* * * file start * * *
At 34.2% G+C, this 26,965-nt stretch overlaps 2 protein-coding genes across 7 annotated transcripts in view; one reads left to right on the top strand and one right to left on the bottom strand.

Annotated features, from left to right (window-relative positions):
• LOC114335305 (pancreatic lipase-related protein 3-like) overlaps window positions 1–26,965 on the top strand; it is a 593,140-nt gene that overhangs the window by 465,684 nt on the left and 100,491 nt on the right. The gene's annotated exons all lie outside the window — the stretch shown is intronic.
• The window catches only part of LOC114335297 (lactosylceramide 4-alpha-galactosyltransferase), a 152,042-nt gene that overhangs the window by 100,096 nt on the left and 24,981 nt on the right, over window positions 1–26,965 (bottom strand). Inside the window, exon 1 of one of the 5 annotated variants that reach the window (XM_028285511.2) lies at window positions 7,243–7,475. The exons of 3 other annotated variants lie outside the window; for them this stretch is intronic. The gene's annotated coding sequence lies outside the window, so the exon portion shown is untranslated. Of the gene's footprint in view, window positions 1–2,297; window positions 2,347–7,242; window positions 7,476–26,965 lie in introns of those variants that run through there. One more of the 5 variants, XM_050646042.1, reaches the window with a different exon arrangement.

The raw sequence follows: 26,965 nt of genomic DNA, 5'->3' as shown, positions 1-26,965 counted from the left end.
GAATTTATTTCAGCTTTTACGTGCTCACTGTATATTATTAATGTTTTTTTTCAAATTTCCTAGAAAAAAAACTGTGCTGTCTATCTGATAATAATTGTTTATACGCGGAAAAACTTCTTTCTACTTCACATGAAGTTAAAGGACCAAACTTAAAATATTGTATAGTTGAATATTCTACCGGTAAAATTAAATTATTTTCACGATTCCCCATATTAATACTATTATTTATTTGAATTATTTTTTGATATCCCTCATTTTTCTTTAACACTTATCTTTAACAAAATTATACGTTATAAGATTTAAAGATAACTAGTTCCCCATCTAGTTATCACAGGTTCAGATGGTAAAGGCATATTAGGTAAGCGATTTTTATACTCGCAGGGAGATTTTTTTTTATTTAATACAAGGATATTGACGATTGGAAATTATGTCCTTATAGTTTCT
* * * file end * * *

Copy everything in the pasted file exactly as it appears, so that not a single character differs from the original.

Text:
At 34.2% G+C, this 26,965-nt stretch overlaps 2 protein-coding genes across 7 annotated transcripts in view; one reads left to right on the top strand and one right to left on the bottom strand.

Annotated features, from left to right (window-relative positions):
• LOC114335305 (pancreatic lipase-related protein 3-like) overlaps window positions 1–26,965 on the top strand; it is a 593,140-nt gene that overhangs the window by 465,684 nt on the left and 100,491 nt on the right. The gene's annotated exons all lie outside the window — the stretch shown is intronic.
• The window catches only part of LOC114335297 (lactosylceramide 4-alpha-galactosyltransferase), a 152,042-nt gene that overhangs the window by 100,096 nt on the left and 24,981 nt on the right, over window positions 1–26,965 (bottom strand). Inside the window, exon 1 of one of the 5 annotated variants that reach the window (XM_028285511.2) lies at window positions 7,243–7,475. The exons of 3 other annotated variants lie outside the window; for them this stretch is intronic. The gene's annotated coding sequence lies outside the window, so the exon portion shown is untranslated. Of the gene's footprint in view, window positions 1–2,297; window positions 2,347–7,242; window positions 7,476–26,965 lie in introns of those variants that run through there. One more of the 5 variants, XM_050646042.1, reaches the window with a different exon arrangement.

The raw sequence follows: 26,965 nt of genomic DNA, 5'->3' as shown, positions 1-26,965 counted from the left end.
GAATTTATTTCAGCTTTTACGTGCTCACTGTATATTATTAATGTTTTTTTTCAAATTTCCTAGAAAAAAAACTGTGCTGTCTATCTGATAATAATTGTTTATACGCGGAAAAACTTCTTTCTACTTCACATGAAGTTAAAGGACCAAACTTAAAATATTGTATAGTTGAATATTCTACCGGTAAAATTAAATTATTTTCACGATTCCCCATATTAATACTATTATTTATTTGAATTATTTTTTGATATCCCTCATTTTTCTTTAACACTTATCTTTAACAAAATTATACGTTATAAGATTTAAAGATAACTAGTTCCCCATCTAGTTATCACAGGTTCAGATGGTAAAGGCATATTAGGTAAGCGATTTTTATACTCGCAGGGAGATTTTTTTTTATTTAATACAAGGATATTGACGATTGGAAATTATGTCCTTATAGTTTCT